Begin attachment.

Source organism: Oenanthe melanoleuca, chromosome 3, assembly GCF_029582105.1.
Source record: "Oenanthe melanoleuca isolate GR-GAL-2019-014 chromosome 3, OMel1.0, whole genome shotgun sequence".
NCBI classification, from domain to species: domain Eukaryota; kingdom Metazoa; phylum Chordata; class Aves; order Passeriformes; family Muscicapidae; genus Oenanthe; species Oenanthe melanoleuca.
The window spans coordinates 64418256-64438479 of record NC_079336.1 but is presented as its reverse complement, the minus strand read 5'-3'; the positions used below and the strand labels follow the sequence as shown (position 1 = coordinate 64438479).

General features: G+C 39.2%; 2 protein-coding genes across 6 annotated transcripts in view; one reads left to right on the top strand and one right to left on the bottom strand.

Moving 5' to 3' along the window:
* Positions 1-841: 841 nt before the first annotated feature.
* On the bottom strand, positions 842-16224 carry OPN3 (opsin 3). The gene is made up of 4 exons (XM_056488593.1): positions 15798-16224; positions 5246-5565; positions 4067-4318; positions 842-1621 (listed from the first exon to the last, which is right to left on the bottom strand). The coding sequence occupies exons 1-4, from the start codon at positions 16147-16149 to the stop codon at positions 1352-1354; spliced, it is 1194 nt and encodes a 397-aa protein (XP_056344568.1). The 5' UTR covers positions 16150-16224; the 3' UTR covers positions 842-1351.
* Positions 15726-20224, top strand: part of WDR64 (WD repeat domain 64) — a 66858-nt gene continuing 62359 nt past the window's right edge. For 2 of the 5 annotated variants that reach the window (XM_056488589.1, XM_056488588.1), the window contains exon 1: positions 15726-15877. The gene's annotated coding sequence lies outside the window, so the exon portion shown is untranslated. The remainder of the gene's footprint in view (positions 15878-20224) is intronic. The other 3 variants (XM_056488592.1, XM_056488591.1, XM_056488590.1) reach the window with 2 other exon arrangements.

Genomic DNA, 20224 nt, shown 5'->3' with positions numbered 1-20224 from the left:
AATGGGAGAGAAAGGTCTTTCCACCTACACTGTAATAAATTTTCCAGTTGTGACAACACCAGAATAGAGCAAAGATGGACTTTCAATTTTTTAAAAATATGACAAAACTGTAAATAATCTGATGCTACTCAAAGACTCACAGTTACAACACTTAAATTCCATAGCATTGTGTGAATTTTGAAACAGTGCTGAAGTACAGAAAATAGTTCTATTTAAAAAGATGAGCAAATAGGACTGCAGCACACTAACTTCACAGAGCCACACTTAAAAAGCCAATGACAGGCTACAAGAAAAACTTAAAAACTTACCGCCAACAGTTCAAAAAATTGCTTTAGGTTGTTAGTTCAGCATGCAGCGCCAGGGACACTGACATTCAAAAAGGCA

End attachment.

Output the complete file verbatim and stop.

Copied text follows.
Source organism: Oenanthe melanoleuca, chromosome 3, assembly GCF_029582105.1.
Source record: "Oenanthe melanoleuca isolate GR-GAL-2019-014 chromosome 3, OMel1.0, whole genome shotgun sequence".
NCBI classification, from domain to species: domain Eukaryota; kingdom Metazoa; phylum Chordata; class Aves; order Passeriformes; family Muscicapidae; genus Oenanthe; species Oenanthe melanoleuca.
The window spans coordinates 64418256-64438479 of record NC_079336.1 but is presented as its reverse complement, the minus strand read 5'-3'; the positions used below and the strand labels follow the sequence as shown (position 1 = coordinate 64438479).

General features: G+C 39.2%; 2 protein-coding genes across 6 annotated transcripts in view; one reads left to right on the top strand and one right to left on the bottom strand.

Moving 5' to 3' along the window:
* Positions 1-841: 841 nt before the first annotated feature.
* On the bottom strand, positions 842-16224 carry OPN3 (opsin 3). The gene is made up of 4 exons (XM_056488593.1): positions 15798-16224; positions 5246-5565; positions 4067-4318; positions 842-1621 (listed from the first exon to the last, which is right to left on the bottom strand). The coding sequence occupies exons 1-4, from the start codon at positions 16147-16149 to the stop codon at positions 1352-1354; spliced, it is 1194 nt and encodes a 397-aa protein (XP_056344568.1). The 5' UTR covers positions 16150-16224; the 3' UTR covers positions 842-1351.
* Positions 15726-20224, top strand: part of WDR64 (WD repeat domain 64) — a 66858-nt gene continuing 62359 nt past the window's right edge. For 2 of the 5 annotated variants that reach the window (XM_056488589.1, XM_056488588.1), the window contains exon 1: positions 15726-15877. The gene's annotated coding sequence lies outside the window, so the exon portion shown is untranslated. The remainder of the gene's footprint in view (positions 15878-20224) is intronic. The other 3 variants (XM_056488592.1, XM_056488591.1, XM_056488590.1) reach the window with 2 other exon arrangements.

Genomic DNA, 20224 nt, shown 5'->3' with positions numbered 1-20224 from the left:
AATGGGAGAGAAAGGTCTTTCCACCTACACTGTAATAAATTTTCCAGTTGTGACAACACCAGAATAGAGCAAAGATGGACTTTCAATTTTTTAAAAATATGACAAAACTGTAAATAATCTGATGCTACTCAAAGACTCACAGTTACAACACTTAAATTCCATAGCATTGTGTGAATTTTGAAACAGTGCTGAAGTACAGAAAATAGTTCTATTTAAAAAGATGAGCAAATAGGACTGCAGCACACTAACTTCACAGAGCCACACTTAAAAAGCCAATGACAGGCTACAAGAAAAACTTAAAAACTTACCGCCAACAGTTCAAAAAATTGCTTTAGGTTGTTAGTTCAGCATGCAGCGCCAGGGACACTGACATTCAAAAAGGCA